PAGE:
Jason Ropell, VP Worldwide Motion Pictures at Amazon Studios, told CinemaCon attendees during the streaming service’s afternoon luncheon that the company believes “in the theatrical window fully for our releases.”
“I have a very vivid memory of being here last year at CinemaCon … our team was brand new,” he said. “We had one movie … and now we have released 15 films. Last year we promised to be one of your key suppliers and … we stayed true. We believe in the theatrical window fully for our releases.”
He added: “Our Amazon Prime customers want to see great movies, and great movies play in theaters.” The exhibition attendees gave the executive a rousing round of applause.
The issue of PVOD and shrinking the theatrical window has been much talked about in meetings and in hallways during the annual convention for the exhibition industry.
Last year, head of marketing and distribution Bob Berney introduced the company’s slate at this confab, and this year he returned. “Last year we showed the big scene from Manchester By The Sea with Casey (Affleck) and Michelle (Williams). It shows the strong desire for audiences to experience the film in theaters where the managers, owners and staff care about their customers,” said Berney. Again to great applause.
This year, Amazon comes to CinemaCon with Oscar wins under its belt with Manchester for Affleck and Best Foreign Film in The Salesman.
The highlights of its slate this year clearly are Richard Linklater’s Last Flag Flying, which will be dated for the fall, and the Judd Apatow comedy The Big Sick, which was introduced through a hilarious stand-up at the podium with the film’s stars (and true husband-wife writing team) Kumail Nanjiani and Emily Gordon.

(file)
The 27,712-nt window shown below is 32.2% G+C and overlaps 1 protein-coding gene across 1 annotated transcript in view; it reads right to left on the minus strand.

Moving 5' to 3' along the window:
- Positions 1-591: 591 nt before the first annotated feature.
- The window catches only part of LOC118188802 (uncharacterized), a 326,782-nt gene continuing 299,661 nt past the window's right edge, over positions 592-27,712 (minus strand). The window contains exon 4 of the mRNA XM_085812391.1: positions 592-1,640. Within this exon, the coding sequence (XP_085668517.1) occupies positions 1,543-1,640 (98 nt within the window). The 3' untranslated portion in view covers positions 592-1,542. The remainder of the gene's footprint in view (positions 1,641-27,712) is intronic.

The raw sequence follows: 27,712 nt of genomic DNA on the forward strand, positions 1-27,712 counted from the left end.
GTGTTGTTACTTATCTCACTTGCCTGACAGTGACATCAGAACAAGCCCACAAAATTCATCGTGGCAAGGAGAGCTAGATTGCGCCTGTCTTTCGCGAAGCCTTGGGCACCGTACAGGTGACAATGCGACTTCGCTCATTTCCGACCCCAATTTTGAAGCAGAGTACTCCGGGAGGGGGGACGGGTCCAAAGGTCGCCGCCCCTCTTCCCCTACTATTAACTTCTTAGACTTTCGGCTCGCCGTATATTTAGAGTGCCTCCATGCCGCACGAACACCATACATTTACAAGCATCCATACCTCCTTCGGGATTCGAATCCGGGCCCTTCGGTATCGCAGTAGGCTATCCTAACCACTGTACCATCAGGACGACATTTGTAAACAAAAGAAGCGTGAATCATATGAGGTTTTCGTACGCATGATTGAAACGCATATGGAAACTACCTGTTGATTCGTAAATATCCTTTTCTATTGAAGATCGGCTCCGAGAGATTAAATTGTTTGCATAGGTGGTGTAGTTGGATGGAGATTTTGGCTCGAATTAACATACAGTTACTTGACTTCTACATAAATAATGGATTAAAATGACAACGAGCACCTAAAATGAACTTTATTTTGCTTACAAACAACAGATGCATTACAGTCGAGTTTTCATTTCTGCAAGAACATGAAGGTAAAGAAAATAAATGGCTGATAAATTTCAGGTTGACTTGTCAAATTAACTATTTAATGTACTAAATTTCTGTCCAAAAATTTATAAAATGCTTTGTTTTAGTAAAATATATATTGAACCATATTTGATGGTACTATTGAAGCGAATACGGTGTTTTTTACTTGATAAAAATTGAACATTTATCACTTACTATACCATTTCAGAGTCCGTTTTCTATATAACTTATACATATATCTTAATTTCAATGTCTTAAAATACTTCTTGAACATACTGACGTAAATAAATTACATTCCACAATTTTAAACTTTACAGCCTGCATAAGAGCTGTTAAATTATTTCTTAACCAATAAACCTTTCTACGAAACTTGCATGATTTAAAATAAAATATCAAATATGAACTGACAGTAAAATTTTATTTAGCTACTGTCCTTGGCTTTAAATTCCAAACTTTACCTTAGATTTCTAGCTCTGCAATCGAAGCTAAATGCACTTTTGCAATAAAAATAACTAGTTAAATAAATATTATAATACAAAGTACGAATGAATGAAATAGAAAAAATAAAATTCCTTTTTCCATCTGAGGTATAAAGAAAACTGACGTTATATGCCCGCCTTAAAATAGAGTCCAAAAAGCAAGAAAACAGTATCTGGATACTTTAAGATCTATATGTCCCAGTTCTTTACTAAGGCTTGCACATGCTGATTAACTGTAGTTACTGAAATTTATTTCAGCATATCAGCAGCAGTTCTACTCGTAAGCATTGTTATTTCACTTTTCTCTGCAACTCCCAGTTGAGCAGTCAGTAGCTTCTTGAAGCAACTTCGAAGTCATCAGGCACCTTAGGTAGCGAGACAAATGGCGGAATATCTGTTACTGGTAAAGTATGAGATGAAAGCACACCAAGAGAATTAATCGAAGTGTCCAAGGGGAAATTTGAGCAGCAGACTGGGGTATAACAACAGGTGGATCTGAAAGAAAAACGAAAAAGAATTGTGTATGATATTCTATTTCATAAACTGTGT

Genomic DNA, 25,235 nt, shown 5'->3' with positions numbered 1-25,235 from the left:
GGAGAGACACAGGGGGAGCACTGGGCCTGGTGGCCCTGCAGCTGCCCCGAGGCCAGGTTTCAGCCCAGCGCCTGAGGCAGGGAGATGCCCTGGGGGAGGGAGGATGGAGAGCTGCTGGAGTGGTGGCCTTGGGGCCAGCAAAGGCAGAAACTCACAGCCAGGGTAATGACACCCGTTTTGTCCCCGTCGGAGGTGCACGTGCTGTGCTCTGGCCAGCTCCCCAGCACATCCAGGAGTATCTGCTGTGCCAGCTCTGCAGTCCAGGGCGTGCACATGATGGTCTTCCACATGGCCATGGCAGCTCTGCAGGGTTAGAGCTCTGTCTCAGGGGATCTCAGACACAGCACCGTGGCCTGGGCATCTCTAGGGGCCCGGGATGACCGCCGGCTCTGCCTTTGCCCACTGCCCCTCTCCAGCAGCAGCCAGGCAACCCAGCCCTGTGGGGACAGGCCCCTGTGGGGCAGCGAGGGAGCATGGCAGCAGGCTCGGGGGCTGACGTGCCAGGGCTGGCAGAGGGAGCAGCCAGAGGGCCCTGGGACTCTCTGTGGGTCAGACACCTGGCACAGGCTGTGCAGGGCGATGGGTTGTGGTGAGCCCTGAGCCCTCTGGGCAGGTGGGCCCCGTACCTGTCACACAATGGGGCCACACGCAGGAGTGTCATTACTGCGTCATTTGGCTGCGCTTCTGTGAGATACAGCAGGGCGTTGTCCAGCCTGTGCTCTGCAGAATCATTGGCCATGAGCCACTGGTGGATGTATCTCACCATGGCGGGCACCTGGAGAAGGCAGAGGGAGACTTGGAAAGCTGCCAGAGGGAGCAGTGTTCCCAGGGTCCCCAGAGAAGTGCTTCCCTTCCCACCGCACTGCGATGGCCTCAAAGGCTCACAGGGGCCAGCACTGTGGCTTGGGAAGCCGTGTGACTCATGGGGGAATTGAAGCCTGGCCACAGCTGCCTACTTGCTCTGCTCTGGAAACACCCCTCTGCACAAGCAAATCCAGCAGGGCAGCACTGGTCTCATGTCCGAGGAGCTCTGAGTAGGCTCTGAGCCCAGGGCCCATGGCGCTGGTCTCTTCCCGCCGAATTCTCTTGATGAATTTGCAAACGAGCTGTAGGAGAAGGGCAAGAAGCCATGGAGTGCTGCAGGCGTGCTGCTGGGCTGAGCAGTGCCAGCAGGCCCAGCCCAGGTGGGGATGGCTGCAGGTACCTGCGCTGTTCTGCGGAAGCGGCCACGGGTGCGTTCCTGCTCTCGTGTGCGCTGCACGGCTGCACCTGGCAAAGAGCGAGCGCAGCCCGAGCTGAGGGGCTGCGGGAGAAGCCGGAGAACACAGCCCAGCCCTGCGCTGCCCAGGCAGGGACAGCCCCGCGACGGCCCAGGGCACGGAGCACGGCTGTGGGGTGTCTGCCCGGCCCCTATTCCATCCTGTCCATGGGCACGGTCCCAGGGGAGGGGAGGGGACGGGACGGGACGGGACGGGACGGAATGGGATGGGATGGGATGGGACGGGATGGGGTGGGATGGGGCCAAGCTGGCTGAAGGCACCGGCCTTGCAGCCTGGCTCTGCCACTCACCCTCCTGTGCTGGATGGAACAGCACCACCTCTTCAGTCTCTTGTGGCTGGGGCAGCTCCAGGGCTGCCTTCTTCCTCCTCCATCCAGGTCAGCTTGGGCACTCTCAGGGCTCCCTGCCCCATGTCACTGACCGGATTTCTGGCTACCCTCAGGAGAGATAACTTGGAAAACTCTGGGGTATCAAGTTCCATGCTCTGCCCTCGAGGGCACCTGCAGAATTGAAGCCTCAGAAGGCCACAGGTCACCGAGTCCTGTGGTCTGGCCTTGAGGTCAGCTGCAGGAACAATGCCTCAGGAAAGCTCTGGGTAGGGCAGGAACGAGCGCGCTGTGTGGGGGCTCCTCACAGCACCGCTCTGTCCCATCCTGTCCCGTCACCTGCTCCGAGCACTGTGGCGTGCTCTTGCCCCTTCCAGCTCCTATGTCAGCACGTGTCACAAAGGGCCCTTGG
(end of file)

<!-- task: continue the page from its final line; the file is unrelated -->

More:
Linklater’s film is about a band of “brothers” — former military men played by Steve Carell, Bryan Cranston and Laurence Fishburne. A short clip showed Fishburne’s character (who become a preacher) giving an impassioned sermon from the pulpit when Cranston and Carell walk into the back of the church. Surprised to see their friend is now a man of the cloth, Cranston’s character says, “Oh my f*cking God!” They slip into pews before Fishburne spots them and asks them to stand and introduce themselves and then he finds out they are his former comrades in the Marines. The audience loved the film clip and broke out in sustained applause.
Other films Berney talked about were the drama Crown Heights which drops in the fall; and Brad’s Status, Mike White’s a dramedy that stars Ben Stiller, Michael Sheen and Jenna Fischer (a small clip followed which got some laughs). Also, The Only Living Boy In New York, starring Jeff Bridges and Kate Beckinsale (a small clip was shown to applause — this crowd clearly has a soft spot for Bridges); and Woody Allen’s The Wonder Wheel, though there was no footage. It stars Justin Timberlake and Kate Winslet.
Berney also talked about two new theatrical documentaries. City Of Ghosts from Matthew Heineman premiered at Sundance and follows a band of activists journalists in Syria who battle ISIS. Generation Wealth is about the influence of affluence in America. Debuting in the fall, Berney said of the latter, “It couldn’t be more timely.” He then referenced the world of the Kardashians and President Donald Trump.
Short film clips also came from Wonderstruck from FilmNation Entertainment before Nanjiani and Gordon of The Big Sick stole the show.
Titles in production for 2017 and 2018 include an untitled Nash Edgerton film with David Oyelowo, Charlize Theron and Amanda Seyfried; Terry Gilliam’s Don Quixote project which stars Adam Driver and Jonathan Pryce; and Don’t Worry, He Won’t Get Far On Foot, from Gus Van Sant and starring Joaquin Phoenix, Jonah Hill and Rooney Mara. It also has Annette also starring Driver, Beautiful Boy also with Carell, Suspiria, You Were Never Really Here starring Phoenix and Peterloo from Mike Leigh.
Right before the audience got a look at Amazon’s sizzle reel, they handed out candy and used a blow gun to shoot T-shirts out to members of the audience.
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